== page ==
Results of the assessment of bone strength and bone composition in broiler chickens fed with a corn-DDGS soybean grower diet with or without dietary inclusion of a Bacillus-DFM candidate in experiment 2 are summarized in Table 5. Bone strength and composition were measured in 28-day-old broilers, showing that supplementation with the Bacillus-DFM significantly improved tibial load at break and tibial breaking strength, as well as calcium and phosphorus content (P < 0.05) compared to chickens receiving a control grower diet. However, tibia diameter values were similar between supplemented and unsupplemented groups.
Table 5. Assessment of bone strength and bone composition in broiler chickens fed with a corn-DDGS-soybean grower diet with or without dietary inclusion of a Bacillus-direct-fed microbial (DFM) (Experiment 2).1,2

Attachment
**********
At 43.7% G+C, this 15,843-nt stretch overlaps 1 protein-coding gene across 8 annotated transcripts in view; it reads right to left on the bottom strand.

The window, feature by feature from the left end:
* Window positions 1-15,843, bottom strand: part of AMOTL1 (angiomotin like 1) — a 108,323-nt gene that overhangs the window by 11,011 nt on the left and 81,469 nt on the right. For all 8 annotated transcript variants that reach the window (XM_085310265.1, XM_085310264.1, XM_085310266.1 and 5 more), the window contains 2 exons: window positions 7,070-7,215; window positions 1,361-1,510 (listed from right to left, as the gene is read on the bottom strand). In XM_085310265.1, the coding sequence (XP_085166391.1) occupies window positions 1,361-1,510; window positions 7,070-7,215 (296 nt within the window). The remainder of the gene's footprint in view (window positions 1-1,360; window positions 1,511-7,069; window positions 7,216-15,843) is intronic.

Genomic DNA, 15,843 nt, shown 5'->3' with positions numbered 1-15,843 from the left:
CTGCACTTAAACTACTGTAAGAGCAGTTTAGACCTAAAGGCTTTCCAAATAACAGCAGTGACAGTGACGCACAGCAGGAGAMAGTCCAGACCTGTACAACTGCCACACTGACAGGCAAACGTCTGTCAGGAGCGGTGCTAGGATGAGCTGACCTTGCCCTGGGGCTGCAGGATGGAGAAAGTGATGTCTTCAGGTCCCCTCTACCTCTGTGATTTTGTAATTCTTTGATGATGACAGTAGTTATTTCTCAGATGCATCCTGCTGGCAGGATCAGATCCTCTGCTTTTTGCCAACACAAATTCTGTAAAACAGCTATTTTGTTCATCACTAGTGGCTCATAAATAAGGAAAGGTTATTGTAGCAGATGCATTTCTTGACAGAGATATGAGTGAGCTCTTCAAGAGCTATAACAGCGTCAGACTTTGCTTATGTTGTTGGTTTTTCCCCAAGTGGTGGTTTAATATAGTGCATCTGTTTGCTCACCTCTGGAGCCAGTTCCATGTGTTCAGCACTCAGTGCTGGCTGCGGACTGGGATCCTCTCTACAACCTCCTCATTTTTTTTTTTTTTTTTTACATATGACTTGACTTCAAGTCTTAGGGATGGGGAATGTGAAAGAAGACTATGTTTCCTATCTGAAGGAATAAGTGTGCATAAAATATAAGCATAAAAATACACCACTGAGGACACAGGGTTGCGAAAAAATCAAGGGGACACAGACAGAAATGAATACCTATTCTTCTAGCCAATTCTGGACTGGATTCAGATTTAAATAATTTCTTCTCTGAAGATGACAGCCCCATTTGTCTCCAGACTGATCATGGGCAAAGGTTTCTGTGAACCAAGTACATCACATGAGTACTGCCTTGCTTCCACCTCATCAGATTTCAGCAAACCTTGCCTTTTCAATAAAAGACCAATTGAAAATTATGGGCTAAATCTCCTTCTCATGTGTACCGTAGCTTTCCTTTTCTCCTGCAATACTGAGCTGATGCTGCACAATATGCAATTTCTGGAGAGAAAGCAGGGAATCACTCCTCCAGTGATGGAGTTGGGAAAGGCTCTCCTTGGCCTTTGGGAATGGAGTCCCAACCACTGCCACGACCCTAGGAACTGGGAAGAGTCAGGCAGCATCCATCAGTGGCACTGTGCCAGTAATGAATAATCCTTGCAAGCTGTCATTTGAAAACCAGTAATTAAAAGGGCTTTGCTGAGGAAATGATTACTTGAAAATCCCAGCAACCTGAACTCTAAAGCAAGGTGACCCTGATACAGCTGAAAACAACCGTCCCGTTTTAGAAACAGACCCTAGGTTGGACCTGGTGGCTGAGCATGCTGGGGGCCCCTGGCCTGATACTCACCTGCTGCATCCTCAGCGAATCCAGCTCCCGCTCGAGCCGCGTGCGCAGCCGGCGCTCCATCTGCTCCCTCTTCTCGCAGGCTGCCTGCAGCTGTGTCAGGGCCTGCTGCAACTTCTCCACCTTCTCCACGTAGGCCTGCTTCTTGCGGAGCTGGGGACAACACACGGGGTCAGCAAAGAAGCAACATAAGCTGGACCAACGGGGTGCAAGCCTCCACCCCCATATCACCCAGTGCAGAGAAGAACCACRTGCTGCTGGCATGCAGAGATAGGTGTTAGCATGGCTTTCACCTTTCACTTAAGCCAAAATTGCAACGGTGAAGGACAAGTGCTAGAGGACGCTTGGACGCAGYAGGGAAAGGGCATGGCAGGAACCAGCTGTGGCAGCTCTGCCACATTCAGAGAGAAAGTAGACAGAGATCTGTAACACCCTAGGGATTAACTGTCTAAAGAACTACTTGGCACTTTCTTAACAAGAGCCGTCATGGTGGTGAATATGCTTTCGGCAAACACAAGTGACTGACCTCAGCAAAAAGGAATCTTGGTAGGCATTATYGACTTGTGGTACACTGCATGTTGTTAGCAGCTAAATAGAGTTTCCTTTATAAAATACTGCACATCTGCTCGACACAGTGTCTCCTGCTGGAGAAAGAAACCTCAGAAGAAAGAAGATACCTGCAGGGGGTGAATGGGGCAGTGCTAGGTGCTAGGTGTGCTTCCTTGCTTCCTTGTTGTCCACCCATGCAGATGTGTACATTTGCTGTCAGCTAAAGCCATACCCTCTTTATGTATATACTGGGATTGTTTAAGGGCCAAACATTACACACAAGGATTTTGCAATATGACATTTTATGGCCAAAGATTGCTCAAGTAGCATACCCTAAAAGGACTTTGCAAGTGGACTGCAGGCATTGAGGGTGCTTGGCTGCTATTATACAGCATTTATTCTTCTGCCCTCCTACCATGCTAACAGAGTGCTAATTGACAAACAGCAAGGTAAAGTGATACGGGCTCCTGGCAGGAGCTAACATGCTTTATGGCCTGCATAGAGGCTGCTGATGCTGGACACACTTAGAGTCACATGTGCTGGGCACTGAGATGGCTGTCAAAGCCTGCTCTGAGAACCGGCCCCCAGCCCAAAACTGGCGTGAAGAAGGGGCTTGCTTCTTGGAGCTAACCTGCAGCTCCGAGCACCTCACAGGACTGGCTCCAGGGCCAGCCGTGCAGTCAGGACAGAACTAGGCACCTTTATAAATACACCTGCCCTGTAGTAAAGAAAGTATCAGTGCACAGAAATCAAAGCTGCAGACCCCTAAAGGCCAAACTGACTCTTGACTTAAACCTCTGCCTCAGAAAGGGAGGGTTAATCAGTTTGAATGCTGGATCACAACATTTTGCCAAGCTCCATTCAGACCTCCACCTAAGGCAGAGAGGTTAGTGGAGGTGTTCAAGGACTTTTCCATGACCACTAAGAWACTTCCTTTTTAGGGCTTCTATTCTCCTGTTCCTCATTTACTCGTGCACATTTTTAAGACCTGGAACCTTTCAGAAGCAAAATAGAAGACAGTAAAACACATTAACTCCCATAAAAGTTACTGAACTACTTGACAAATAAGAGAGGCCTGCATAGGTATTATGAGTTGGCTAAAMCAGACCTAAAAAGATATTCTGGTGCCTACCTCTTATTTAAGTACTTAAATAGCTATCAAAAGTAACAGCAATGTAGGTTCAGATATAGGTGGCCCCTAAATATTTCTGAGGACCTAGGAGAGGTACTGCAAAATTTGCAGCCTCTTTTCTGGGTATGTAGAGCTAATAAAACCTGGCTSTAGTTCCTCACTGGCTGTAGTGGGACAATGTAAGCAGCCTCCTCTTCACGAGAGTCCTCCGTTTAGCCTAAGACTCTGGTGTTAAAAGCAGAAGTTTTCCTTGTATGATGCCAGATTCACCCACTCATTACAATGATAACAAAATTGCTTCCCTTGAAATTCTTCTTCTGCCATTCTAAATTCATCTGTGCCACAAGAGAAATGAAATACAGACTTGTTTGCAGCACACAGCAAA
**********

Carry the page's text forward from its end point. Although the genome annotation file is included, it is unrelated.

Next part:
Table 6 shows the results of the intestinal morphometric analysis of duodenal and ileal sections of broiler chickens at 28 d of age from experiment 2. Significant increases in VH, VW, villus area, muscular thickness, and VH:CD ratio were shown in chickens that received the DFM in the duodenum and ileum when compared with chickens from the control group. Additionally, consumption of the DFM reduced CD in both evaluated intestinal sections in comparison to broilers fed the control grower diet (P < 0.05).
Table 6. Morphometric analysis of duodenum and ileal tissue in chickens at 28 d of age (Experiment 2).1,2